“Whether performing in (Samuel) Beckett, or a Dennis Potter or Harry Potter, he gave his all to every performance.”
Actress Dame Joan Collins, who played Sir Michael’s wife in the pilot for the proposed BBC sitcom Mama’s Back, described him as “a great actor and great fun”.
Dame Eileen Atkins said there was something “very sweet” about the veteran actor as she reflected on starring alongside him in the revival of Samuel Beckett’s All That Fall.
“He was a lot of fun. He was a great actor, but he always pretended he didn’t take it very seriously. Of course, he does really take it seriously,” she told Radio 4.
“But (his) presence on stage was amazing. He just had to walk on stage and he commanded the whole audience immediately. He was very lovely to play with, when he behaved. He behaved with me. Sometimes he really played tricks on stage.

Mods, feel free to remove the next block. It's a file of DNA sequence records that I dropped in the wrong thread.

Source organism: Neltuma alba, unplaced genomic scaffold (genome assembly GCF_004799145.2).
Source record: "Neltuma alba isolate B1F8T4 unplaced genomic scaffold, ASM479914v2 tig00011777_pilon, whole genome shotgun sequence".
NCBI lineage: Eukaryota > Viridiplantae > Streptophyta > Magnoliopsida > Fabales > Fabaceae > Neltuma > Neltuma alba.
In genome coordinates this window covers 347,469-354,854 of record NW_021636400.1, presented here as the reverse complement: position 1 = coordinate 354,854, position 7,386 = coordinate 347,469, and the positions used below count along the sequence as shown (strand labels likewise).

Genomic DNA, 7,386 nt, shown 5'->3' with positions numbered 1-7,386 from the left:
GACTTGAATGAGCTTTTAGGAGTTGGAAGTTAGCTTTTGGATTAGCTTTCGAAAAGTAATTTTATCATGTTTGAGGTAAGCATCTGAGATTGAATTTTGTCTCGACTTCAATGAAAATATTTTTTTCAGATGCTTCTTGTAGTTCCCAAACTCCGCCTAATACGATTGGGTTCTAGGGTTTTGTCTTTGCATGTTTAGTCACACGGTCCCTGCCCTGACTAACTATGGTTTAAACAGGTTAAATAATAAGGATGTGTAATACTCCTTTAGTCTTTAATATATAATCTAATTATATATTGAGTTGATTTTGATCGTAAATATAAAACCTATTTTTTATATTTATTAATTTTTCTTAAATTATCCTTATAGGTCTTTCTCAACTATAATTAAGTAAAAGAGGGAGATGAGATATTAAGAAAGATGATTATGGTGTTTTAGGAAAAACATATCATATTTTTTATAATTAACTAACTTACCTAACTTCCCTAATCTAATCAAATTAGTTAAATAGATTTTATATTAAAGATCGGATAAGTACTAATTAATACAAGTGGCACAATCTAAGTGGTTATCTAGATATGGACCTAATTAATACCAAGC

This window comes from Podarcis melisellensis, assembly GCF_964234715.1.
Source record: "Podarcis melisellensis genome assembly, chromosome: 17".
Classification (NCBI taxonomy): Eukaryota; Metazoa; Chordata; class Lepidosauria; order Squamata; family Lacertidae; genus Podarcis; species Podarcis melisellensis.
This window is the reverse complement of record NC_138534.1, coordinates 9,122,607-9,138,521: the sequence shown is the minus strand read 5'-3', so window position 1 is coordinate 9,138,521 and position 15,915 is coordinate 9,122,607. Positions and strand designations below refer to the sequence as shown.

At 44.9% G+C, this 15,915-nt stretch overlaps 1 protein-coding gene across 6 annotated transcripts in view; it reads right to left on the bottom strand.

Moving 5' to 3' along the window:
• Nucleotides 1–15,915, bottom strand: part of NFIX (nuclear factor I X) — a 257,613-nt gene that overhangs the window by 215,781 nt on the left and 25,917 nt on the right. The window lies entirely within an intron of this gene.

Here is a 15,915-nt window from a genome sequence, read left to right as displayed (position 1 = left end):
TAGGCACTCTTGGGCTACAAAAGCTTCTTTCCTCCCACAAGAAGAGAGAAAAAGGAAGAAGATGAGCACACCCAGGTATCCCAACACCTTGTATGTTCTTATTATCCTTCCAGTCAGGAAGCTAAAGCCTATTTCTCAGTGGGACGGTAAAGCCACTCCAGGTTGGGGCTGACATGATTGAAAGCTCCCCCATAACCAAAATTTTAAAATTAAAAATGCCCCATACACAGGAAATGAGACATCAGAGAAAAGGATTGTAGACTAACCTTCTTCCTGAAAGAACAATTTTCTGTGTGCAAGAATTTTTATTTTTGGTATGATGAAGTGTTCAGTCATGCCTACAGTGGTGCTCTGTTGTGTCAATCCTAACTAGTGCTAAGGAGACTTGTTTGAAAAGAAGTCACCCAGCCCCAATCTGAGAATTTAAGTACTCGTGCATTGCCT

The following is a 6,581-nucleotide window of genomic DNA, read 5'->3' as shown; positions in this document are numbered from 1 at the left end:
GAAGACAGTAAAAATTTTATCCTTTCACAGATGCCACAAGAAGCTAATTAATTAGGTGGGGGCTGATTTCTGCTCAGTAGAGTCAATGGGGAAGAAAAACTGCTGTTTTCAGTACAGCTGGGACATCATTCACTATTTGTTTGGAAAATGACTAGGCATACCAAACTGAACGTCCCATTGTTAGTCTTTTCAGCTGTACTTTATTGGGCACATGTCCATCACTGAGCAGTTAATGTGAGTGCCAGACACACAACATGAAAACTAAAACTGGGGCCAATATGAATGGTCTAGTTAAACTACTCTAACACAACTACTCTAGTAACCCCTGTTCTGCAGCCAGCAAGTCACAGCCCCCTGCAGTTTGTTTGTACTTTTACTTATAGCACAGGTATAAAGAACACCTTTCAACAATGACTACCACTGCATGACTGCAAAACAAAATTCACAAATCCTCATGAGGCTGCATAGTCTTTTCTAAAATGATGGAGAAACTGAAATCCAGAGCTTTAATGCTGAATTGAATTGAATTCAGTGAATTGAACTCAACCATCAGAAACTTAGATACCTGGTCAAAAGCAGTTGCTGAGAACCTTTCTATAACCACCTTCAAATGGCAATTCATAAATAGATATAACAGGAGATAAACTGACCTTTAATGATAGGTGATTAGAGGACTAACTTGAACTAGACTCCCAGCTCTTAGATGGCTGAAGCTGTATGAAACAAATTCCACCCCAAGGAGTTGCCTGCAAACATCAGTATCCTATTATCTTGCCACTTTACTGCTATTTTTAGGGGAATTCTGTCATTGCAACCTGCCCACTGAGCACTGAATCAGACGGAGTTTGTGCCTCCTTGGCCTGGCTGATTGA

“There was something very sweet about him, this huge man who could look very frightening but there was something incredibly sweet inside Michael.”
Former Top Gear presenter Jeremy Clarkson also expressed his condolences, recalling the actor was such a “tremendous guest” he had a corner named after him on the BBC show’s race track.
Sir Michael was also known for playing French detective Jules Maigret in ITV series Maigret in 1992 and 1993, and for his 1986 role as Philip Marlow in Dennis Potter’s The Singing Detective.
A statement issued on behalf of Lady Gambon and son Fergus Gambon said: “We are devastated to announce the loss of Sir Michael Gambon.
“Beloved husband and father, Michael died peacefully in hospital with his wife Anne and son Fergus at his bedside, following a bout of pneumonia.”